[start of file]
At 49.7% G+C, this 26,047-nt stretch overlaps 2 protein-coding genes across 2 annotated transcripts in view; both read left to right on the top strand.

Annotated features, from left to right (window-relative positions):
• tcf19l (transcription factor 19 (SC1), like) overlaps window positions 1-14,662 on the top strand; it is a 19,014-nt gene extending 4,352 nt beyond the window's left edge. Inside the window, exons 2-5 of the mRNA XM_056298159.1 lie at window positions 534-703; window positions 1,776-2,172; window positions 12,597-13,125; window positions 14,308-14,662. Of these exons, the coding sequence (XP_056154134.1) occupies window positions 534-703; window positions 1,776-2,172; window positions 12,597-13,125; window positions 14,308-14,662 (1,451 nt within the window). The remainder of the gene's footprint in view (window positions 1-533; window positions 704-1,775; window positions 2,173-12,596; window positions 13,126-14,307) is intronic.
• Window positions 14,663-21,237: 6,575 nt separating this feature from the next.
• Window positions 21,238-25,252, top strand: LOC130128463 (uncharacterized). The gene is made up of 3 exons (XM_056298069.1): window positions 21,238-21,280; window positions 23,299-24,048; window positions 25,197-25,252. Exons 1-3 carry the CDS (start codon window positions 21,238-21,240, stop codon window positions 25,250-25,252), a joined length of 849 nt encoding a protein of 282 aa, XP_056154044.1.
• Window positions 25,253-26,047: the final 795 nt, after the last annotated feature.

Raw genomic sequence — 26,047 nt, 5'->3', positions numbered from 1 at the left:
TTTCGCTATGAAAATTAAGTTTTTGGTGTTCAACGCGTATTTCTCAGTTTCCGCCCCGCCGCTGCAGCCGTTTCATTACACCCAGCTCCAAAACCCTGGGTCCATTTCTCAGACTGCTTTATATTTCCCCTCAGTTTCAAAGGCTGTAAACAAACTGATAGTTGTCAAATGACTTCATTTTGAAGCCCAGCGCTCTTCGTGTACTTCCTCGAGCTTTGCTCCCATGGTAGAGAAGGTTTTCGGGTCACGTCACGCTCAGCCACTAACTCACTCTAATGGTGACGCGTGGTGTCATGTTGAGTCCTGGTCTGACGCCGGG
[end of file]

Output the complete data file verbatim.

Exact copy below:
At 49.7% G+C, this 26,047-nt stretch overlaps 2 protein-coding genes across 2 annotated transcripts in view; both read left to right on the top strand.

Annotated features, from left to right (window-relative positions):
• tcf19l (transcription factor 19 (SC1), like) overlaps window positions 1-14,662 on the top strand; it is a 19,014-nt gene extending 4,352 nt beyond the window's left edge. Inside the window, exons 2-5 of the mRNA XM_056298159.1 lie at window positions 534-703; window positions 1,776-2,172; window positions 12,597-13,125; window positions 14,308-14,662. Of these exons, the coding sequence (XP_056154134.1) occupies window positions 534-703; window positions 1,776-2,172; window positions 12,597-13,125; window positions 14,308-14,662 (1,451 nt within the window). The remainder of the gene's footprint in view (window positions 1-533; window positions 704-1,775; window positions 2,173-12,596; window positions 13,126-14,307) is intronic.
• Window positions 14,663-21,237: 6,575 nt separating this feature from the next.
• Window positions 21,238-25,252, top strand: LOC130128463 (uncharacterized). The gene is made up of 3 exons (XM_056298069.1): window positions 21,238-21,280; window positions 23,299-24,048; window positions 25,197-25,252. Exons 1-3 carry the CDS (start codon window positions 21,238-21,240, stop codon window positions 25,250-25,252), a joined length of 849 nt encoding a protein of 282 aa, XP_056154044.1.
• Window positions 25,253-26,047: the final 795 nt, after the last annotated feature.

Raw genomic sequence — 26,047 nt, 5'->3', positions numbered from 1 at the left:
TTTCGCTATGAAAATTAAGTTTTTGGTGTTCAACGCGTATTTCTCAGTTTCCGCCCCGCCGCTGCAGCCGTTTCATTACACCCAGCTCCAAAACCCTGGGTCCATTTCTCAGACTGCTTTATATTTCCCCTCAGTTTCAAAGGCTGTAAACAAACTGATAGTTGTCAAATGACTTCATTTTGAAGCCCAGCGCTCTTCGTGTACTTCCTCGAGCTTTGCTCCCATGGTAGAGAAGGTTTTCGGGTCACGTCACGCTCAGCCACTAACTCACTCTAATGGTGACGCGTGGTGTCATGTTGAGTCCTGGTCTGACGCCGGG